Posts by felt_tips

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felt_tips
Moderator
says

Instead of using the linear() function use the ease() function, or the easeIn() function, or easeOut function. They work just like the linear function, but ease in to / out of the movement as required. If you want different kinds of eases (double eased or cubic for instance), you can easily write your own little function to do this.


Hi There, I have 2 keyframes both of them are eased ease (Not sure if I can say that in English), what I want to do is connecting the second keyframe to a marker, so the buyers can make the animation faster/slower. I tried this expression
L = thisLayer;

if ((L.marker.numKeys > 0) && (numKeys > 1)){ 
   t1 = key(1).time; 
   t2 = L.marker.key(1).time; 
   val1 = valueAtTime(key(1).time); 
   val2 = valueAtTime(key(2).time); 
   linear(time,t1,t2,val1,val2);

} else { 
  value;
}
But the problem is that I lose the easiness of the animation because of linear() function. Is there anyway to do that?
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felt_tips
Moderator
says

Epic thread!

I agree essentially with the OP, but this is actually just a symptom of the way items are searched and the name is a big ingredient in that mix. Unique names are much more fun, but they tend to rank badly in the search results and an invisible project is a project with no sales. Hence all those trends. And don’t forget that some of those projects were using those terms before they were trends.

For that reason, I wouldn’t necessarily assume that an “epic” or “dynamic” project is an uncreative one.

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felt_tips
Moderator
says
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felt_tips
Moderator
says

Hi there! So i uploaded this little 2D animation: https://youtu.be/7LDbPYJ2yX8 and it was rejected. The reason of rejection was not very clear so i need some feedback and help on what can i improve. thank you )

The animation is good, and I also think an area that Videohive could use more of.

The reason for rejection is probably more likely the usefulness of what you have made. What actually is the usefulness of a 2 second loop animation of a wolf running? If you had lots of other wolf animations that the user could then join together, it suddenly becomes more useful. If you can put it together into a wolf-presenter presentation, then it gets more useful still.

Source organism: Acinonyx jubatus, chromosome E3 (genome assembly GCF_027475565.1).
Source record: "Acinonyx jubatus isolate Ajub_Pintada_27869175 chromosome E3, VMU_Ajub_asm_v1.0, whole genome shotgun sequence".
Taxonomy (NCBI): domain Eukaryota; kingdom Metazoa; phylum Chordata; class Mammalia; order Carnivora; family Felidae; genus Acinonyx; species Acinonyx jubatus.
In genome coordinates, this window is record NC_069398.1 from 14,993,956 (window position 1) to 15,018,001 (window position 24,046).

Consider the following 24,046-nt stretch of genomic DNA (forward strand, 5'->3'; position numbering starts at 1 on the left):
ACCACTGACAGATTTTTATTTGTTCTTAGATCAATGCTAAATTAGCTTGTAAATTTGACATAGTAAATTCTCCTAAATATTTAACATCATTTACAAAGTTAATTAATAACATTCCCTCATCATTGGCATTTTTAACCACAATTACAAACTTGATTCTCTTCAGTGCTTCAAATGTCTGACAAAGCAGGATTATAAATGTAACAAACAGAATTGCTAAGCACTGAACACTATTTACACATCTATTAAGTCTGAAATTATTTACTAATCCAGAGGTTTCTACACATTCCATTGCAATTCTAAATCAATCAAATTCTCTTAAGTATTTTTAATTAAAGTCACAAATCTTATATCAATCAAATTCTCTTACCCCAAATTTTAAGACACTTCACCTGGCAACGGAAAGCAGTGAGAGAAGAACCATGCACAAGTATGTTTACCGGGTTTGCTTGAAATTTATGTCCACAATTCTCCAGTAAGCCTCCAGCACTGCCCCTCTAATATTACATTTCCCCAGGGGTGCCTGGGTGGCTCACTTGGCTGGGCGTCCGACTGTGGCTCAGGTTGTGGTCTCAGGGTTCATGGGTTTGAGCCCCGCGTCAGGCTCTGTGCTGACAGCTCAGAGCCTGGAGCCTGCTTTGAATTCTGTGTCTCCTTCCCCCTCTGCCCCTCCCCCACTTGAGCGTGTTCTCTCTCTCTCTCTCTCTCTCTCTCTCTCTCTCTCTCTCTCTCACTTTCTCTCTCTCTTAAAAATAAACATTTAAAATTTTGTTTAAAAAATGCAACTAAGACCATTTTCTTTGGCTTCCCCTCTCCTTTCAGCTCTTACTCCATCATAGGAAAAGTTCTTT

The problem is that that’s a lot of work and you’d need to think carefully about what the demand is for wolf animations at all. I personally like the wolf, and I think if you were to work on your concept and think about your customers and how you can sell this wolf idea to them, it could be great.

Remember, in most successful cartoons the characters are first and foremost characters – they have an identity. You need to build your character’s identity. Similar ideas would be Vectorica’s robot animations on Videohive. They’re 3D, not 2D, but inhabit a similar territory to what I’m talking about.

Perhaps you could take a similar approach. Expand on your wolf character to make a super short presentation – perhaps a logo or a greeting – 10 seconds long. And if that’s successful, work it up into something more complete.

Also consider saving off a series of stills of your character for Graphic River. How about some close-ups and facial expressions too?

But don’t get disheartened. Rome wasn’t built in a day.

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felt_tips
Moderator
says

‘Scuse the delay, Efekt. I’ve been a bit busy. Actually, not true. I’ve been a bit lazy. :-)

Here’s the code. Put it on the time remap. I’ll come back and explain later. I’ve annotated the code, so you can probably work out what’s going on.

L = thisLayer; 
Src = L.source;
SrcDur = Src.duration;
LDur = L.outPoint-L.inPoint;

SrcInDur = 2; //the duration of the in animation
SrcOutDur = 2; //the duration of the out animation